March 31, 2021: Grimsvotn, which is not near the active eruption on the Reykjanes Peninsula, still slumbers. Its name, by the way, means “gray water.”

August 15, 2020, 9:11 a.m., Pacific: Good news, but I’ll keep the post pinned for a while, just in case.

August 14, 2020, 6:02 p.m., Pacific: An outburst flood may be starting, but they can’t verify it yet. This tweet thread gives the gist, but the Met Office also has the news posted on its Icelandic site.

Original post:

We’re stepping outside the Decade Volcano series today to look at the most active volcano in Iceland.


For two reasons:

  1. To the delight of tabloids everywhere, risk assessment experts at Deutsche Bank reportedly told their clients last week that there is a one-in-three chance of a major catastrophe in the 2020s.

    Their “doomsday list” includes the possibility of a very large volcanic eruption, on the scale of Mount Tambora in 1815 (which gave us the “Year Without a Summer” and led to the worst famine experienced in Europe and North America in a century: it took an estimated 49,000 lives across the globe [Brown et al.; Oppenheimer]). That’s just what we don’t need to hear right now.

  2. Iceland’s Grimsvotn Volcano is not anywhere close to being another Tambora, but it’s in the news, we’re all on edge because of the tightrope that COVID-19 has us all walking, and memories of major air traffic disruptions from Icelandic eruptions in 2010 (Eyjafjallajokull) and 2011 (Grimsvotn) are fresh.

  3. It’s very easy to jump to gloom-and-doom conclusions right now.

    This is therefore a good time to point out that there is no connection between the Deutsche Bank report, which was based on unrelated research, and the interesting news about likely activity at Grimsvotn in coming days and weeks.

    Here’s what’s happening at Grimsvotn, in a nutshell — volcanologists noted signs earlier this month that magma is close to the surface in the same part of the caldera that hosted eruptions in 2011 (VEI 4) and 2004 (VEI 3).

    What a VEI 4 eruption can look like. For comparison, Tambora’s 1815 blast was VEI 7.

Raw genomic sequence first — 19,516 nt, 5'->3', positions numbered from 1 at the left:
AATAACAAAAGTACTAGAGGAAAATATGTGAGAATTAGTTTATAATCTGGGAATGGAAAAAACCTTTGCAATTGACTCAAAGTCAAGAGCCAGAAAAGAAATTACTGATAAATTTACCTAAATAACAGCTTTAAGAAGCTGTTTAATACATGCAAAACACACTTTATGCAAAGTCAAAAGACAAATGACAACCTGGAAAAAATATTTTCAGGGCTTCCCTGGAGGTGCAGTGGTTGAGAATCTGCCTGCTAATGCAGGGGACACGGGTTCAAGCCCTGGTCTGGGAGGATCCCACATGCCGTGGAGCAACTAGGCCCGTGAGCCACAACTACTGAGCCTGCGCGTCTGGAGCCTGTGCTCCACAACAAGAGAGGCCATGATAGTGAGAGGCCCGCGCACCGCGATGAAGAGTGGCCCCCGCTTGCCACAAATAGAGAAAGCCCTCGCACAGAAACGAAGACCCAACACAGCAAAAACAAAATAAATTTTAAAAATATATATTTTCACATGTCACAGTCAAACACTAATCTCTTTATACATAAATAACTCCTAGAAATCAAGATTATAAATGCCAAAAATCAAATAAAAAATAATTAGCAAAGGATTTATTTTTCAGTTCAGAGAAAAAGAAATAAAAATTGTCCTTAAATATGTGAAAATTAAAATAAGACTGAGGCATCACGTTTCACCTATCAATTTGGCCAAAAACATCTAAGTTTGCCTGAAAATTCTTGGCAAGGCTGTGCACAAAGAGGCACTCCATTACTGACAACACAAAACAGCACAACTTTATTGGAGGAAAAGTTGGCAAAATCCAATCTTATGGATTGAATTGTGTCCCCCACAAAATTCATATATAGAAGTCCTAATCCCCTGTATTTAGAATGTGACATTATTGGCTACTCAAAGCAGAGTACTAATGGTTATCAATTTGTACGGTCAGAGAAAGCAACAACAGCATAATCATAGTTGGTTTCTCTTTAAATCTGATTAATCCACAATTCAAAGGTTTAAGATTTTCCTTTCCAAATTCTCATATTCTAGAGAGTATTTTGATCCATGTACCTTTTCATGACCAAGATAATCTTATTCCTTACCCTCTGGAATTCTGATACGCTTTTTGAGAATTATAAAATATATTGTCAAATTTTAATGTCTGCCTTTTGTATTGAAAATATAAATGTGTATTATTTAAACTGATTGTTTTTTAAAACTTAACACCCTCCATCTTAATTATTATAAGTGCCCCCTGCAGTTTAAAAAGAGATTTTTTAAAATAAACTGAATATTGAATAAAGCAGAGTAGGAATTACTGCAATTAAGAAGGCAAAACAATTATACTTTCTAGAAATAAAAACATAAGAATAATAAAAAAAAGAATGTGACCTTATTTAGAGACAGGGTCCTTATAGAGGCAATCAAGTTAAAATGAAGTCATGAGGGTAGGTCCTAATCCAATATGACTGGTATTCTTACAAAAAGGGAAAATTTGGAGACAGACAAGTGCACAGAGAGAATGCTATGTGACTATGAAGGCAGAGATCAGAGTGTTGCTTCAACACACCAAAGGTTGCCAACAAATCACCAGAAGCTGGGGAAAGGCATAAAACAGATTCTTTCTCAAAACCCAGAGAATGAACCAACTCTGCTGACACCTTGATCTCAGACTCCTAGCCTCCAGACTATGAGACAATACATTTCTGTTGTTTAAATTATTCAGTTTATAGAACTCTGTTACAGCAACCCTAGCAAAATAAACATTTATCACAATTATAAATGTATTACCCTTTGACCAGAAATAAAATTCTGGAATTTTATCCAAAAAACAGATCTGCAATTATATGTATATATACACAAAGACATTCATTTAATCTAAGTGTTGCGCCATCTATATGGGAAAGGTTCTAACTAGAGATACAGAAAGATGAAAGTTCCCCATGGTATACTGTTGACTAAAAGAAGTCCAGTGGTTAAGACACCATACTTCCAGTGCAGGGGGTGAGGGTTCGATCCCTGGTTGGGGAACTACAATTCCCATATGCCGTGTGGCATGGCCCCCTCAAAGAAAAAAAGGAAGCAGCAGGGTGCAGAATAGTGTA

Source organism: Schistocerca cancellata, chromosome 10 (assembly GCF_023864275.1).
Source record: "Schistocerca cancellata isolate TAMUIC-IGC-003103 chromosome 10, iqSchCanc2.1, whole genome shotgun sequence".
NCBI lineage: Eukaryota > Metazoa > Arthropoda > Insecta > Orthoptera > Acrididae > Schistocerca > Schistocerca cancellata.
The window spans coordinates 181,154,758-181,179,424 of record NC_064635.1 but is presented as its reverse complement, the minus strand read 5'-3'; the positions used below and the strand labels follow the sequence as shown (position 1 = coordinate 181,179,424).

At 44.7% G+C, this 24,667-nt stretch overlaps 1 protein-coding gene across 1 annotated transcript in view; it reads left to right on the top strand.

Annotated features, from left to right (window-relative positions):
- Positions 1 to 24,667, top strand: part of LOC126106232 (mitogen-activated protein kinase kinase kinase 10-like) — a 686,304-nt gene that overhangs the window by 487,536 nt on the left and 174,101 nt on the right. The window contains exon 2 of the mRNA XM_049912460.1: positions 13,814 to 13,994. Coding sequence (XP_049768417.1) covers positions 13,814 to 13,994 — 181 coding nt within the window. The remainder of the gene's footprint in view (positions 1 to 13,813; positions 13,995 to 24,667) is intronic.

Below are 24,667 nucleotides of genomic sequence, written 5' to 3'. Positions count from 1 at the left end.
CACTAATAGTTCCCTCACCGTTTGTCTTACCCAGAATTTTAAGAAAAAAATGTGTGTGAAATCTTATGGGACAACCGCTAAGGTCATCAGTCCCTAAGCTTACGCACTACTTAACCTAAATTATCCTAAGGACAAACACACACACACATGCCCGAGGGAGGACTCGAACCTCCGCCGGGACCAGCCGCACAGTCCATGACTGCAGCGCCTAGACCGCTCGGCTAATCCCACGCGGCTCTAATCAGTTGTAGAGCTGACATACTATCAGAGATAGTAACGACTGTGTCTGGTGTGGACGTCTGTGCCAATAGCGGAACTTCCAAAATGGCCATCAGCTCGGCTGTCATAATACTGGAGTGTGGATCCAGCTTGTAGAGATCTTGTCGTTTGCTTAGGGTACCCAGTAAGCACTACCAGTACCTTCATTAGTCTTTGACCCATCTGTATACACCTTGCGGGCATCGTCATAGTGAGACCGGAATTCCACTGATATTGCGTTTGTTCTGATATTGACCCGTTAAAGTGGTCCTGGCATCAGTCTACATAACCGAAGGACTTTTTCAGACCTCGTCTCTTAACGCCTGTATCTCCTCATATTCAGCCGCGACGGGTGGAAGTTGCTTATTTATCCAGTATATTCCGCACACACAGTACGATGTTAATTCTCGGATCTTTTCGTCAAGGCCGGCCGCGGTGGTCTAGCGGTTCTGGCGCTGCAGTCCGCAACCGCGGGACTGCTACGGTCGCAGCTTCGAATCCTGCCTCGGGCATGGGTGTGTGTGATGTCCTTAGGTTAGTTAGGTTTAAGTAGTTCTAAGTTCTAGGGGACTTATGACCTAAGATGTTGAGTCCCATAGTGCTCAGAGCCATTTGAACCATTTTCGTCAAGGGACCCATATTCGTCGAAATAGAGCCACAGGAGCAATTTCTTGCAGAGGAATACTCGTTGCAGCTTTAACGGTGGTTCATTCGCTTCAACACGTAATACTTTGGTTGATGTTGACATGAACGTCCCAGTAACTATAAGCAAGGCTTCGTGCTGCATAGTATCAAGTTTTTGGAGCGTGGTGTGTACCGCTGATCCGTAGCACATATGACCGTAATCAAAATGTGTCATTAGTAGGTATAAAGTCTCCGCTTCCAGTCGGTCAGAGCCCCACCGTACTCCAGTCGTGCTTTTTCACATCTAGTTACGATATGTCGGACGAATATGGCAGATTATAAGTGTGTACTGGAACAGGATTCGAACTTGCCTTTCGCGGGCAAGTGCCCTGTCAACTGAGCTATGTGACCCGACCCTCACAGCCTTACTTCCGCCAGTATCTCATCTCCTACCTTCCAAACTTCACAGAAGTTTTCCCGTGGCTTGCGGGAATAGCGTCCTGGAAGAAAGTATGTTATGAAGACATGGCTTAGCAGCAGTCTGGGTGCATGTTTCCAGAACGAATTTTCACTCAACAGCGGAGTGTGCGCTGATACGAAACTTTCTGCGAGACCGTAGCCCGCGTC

However, most of that caldera sits under some 700 feet of glacial ice, so the most likely outcome of all this extra heat is a glacial flood.

    These are awesome!

    A look at the current webcam view, looking across the river at glacier-covered Grimsvotn (just a few dark rocky peaks rising above the ice sheet), might lead you to believe that such a flood is already underway.

    Not so, at least at the time of writing (June 18th; will update if something happens between now and Sunday morning).

    That’s an ordinary river flowing across a vast plain of deposits left by previous jokulhlaups.

    This is the sort of thing they expect from Grimsvotn some time soon:

    I couldn’t find online video from Grimsvotn. This glacial outburst flood happened at Eyjafjallajokull in April 2010.

    You get these wherever fire and ice meet, but the floods in Iceland are so dramatic that volcanologists around the world use the Icelandic term for this phenomenon: jokulhlaup.

    Now, research has shown that Grimsvotn does sometimes erupt when its magma chamber is highly pressurized (as it probably is now) and the heavy weight of water in the subglacial caldera suddenly disappears in a jokulhlaup.

    But that BOOM! doesn’t always happen. Volcanoes are very complex systems, especially in Iceland.

    Here’s the bottom line, per the experts at the Met Office:

    • A glacial outburst flood at Grimsvotn will probably happen soon.
    • There may be an eruption, too, but it’s not likely to be as intense as the one in 2011.

    This will be exciting to watch, and it potentially could have some human repercussions, but it’s not going to be the end of the world.

    By the way, many of us outsiders find the names of Iceland volcanoes challenging.

    I did a post about that, a while back — it includes some spectacular guest videos, including one that brings you up close and personal with Grimsvotn.


    64.416° N, 17.316° W, in Austur-Skaftafellssysla/Vestur-Skaftafellssysla, Iceland. The GVP Volcano Number is 373010.

    Nearby Population:

    Per the Global Volcanism Program:

    • Within 5 km (3 miles): 0
    • Within 10 km (6 miles): 0
    • Within 30 km (19 miles): 0
    • Within 100 km (62 miles): 1,736

    Current Status:

    Normal, Aviation Code Green.


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